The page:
It was 2001 and I was growing up an hour north of Milwaukee. I was a year shy of 10, making this one of my more vivid memories as a young Milwaukee Bucks fan. My head fell into my hands as Ray Allen, Glenn Robinson and Sam Cassell walked off the court in Philadelphia.

They had just suffered a Game 7 loss in the Eastern Conference Finals after a hard-fought playoff run. Allen Iverson went nuts, scoring 44 to go with 7 assists and 6 rebounds. Dikembe Mutombo was too much for Ervin Johnson, dropping 23 with 19 rebounds. It was a tough ending, but there was endless optimism that the Bucks would be back for years to come.

Sadly, it didn’t happen. The next season they’d go into March with a 35-25 record but go 6-16 the rest of the way. The 22-year-old Michael Redd had come onto the scene as a reliable shooter – the lone bright spot on an otherwise disappointing squad – but the issues remained the same. They’d never recover.


When I look back on years of Bucks fandom, that squad stands out. That year was the pinnacle of “The Big Three”, a stellar trio that never had the chance to show its full potential. Allen, Robinson and Cassell were potent on offense with a team that swarmed on defense. In 2001 they finished with 52 wins in the regular season before running into Iverson late in the postseason. There have been playoff teams since then, but rarely has there been hope of a future championship.

Enter the new, “bigger” three of Giannis Antetokounmpo, Jabari Parker and Khris Middleton.


Only bigger in the sense that these guys don’t match the mold that the 2001 trio was made of. Cassell was a 6’3” PG, Allen was a 6’5” SG. The smallest of the new crew is a tie between Parker and Middleton at 6’8”. Perhaps the only perfect comparison in style is Robinson and Parker – big bruising PF/SF hybrids who could take you to the rack or pull up from the arc. Allen and Middleton also have their similarities, but Giannis doesn’t have a true comparison in NBA history yet (unless you want to make him the next Durant, but that’s simply in body type).

But the comparisons don’t have match physically to be. The old guard led the Bucks to a championship, and so can this one. Antetokounmpo is locked up for the next 4 years following this season, Middleton is under contract and Parker can’t be far behind following the recent salary dumping of Miles Plumlee. And for the first time since 2001, Milwaukee can have three true stars.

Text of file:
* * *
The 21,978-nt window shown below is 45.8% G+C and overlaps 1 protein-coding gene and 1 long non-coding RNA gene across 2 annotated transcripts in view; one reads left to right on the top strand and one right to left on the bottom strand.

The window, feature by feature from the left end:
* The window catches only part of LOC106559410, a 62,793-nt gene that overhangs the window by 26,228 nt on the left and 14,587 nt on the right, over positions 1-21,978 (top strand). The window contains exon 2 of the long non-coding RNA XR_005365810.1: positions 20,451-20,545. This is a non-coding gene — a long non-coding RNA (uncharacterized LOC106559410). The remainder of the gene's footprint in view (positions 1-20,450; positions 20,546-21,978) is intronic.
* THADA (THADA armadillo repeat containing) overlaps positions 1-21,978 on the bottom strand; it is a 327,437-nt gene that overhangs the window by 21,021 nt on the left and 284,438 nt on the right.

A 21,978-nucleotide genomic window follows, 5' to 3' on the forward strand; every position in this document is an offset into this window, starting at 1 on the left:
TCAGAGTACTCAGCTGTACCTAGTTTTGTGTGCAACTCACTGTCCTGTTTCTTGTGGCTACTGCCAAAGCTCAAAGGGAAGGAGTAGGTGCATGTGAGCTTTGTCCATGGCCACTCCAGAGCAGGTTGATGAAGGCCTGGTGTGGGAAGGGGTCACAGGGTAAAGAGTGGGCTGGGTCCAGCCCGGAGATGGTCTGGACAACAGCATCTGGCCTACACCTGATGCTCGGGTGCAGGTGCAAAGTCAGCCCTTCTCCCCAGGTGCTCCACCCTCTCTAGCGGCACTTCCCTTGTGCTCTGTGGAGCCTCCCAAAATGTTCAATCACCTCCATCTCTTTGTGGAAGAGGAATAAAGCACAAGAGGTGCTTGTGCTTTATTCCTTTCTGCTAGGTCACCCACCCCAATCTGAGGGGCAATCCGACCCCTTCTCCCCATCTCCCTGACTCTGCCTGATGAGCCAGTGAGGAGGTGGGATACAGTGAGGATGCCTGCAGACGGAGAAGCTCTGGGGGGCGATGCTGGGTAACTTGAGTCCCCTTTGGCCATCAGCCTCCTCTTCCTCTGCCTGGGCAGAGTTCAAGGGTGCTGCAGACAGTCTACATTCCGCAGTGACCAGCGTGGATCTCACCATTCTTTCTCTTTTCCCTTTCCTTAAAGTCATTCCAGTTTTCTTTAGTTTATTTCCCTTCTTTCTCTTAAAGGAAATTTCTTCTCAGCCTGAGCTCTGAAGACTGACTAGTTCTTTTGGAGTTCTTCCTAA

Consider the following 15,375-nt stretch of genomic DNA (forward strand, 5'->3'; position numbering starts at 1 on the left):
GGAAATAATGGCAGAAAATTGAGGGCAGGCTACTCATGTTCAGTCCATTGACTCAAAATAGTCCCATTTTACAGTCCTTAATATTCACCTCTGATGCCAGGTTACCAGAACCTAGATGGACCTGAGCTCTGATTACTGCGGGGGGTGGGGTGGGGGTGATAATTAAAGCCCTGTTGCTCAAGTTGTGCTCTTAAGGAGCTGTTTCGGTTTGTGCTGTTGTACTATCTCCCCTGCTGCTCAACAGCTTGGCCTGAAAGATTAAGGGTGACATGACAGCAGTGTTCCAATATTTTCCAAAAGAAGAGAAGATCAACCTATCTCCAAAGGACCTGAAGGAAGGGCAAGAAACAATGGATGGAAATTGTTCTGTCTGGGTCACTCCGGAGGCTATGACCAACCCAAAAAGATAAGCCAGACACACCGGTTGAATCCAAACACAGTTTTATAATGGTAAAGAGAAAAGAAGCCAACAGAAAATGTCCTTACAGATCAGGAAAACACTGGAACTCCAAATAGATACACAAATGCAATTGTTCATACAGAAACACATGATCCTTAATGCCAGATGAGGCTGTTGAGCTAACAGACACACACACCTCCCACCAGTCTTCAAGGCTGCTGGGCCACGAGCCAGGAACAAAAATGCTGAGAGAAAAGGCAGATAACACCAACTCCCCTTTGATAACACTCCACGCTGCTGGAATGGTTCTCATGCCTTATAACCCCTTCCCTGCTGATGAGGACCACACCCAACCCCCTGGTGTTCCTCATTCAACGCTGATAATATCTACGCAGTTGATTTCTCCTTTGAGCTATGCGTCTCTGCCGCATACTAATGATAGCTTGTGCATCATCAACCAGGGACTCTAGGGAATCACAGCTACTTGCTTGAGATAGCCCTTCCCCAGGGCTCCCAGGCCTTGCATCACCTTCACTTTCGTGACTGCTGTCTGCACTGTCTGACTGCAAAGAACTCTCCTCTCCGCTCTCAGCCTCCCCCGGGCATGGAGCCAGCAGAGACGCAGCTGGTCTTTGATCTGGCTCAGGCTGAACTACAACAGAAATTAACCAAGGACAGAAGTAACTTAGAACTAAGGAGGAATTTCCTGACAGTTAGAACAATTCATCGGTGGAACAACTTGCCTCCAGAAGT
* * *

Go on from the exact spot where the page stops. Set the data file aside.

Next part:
But this isn’t yet meant to be.

I edit this day after writing it to add that Parker won’t be filling out this big three until 2018 after tearing his ACL last night. But when he’s back, they should still be able to follow the blueprint left by Allen, Robinson and Cassell.

Allen and Robinson led that team in scoring, each averaging 22.0 PPG. Cassell averaged 18.2 with 7.6 assists. Assuming Middleton, when fully healthy, can be near last year’s 18.2 PPG average, that would give the two trios an eerily similar combined PPG.

After Parker’s injury, we’ll see Khris Middleton will fit after sitting out the first 50 games of the season. After leading the team in scoring last season, it’s expected that he’ll be a third cog in the machine to be a “3 and D” guard, spending time guarding the best opposing scorer, and doing what he does better than anyone on this squad – hitting clutch shots. He’s the perfect player to fit in with two ball-dominant players and making his entire team better when Parker returns.

One thing in particular was working against the 2001 Big Three – time. They were at different points in their career. Cassell was 31, Robinson 28 and Allen 25. This isn’t too drastic a difference, but the 2016 version has far more time if they can stay together. Jabari turned 21 in 2016 and Giannis is only a year older than he. Middleton is the old, wily veteran at the ripe age of 25. They are young, talented, and improving. This trio is focused on a future that also includes rookies Malcolm Brogdon and Thon Maker as well as whatever major pieces are added along the way.

It may be a few years before the Milwaukee Bucks see another Eastern Conference Finals. But with a future MVP candidate like Antetokounmpo playing alongside Parker and Middleton, history is bound to repeat itself with the mold set by the original Big Three. Finally, I could experience what 9-year-old me couldn’t – an NBA Championship.

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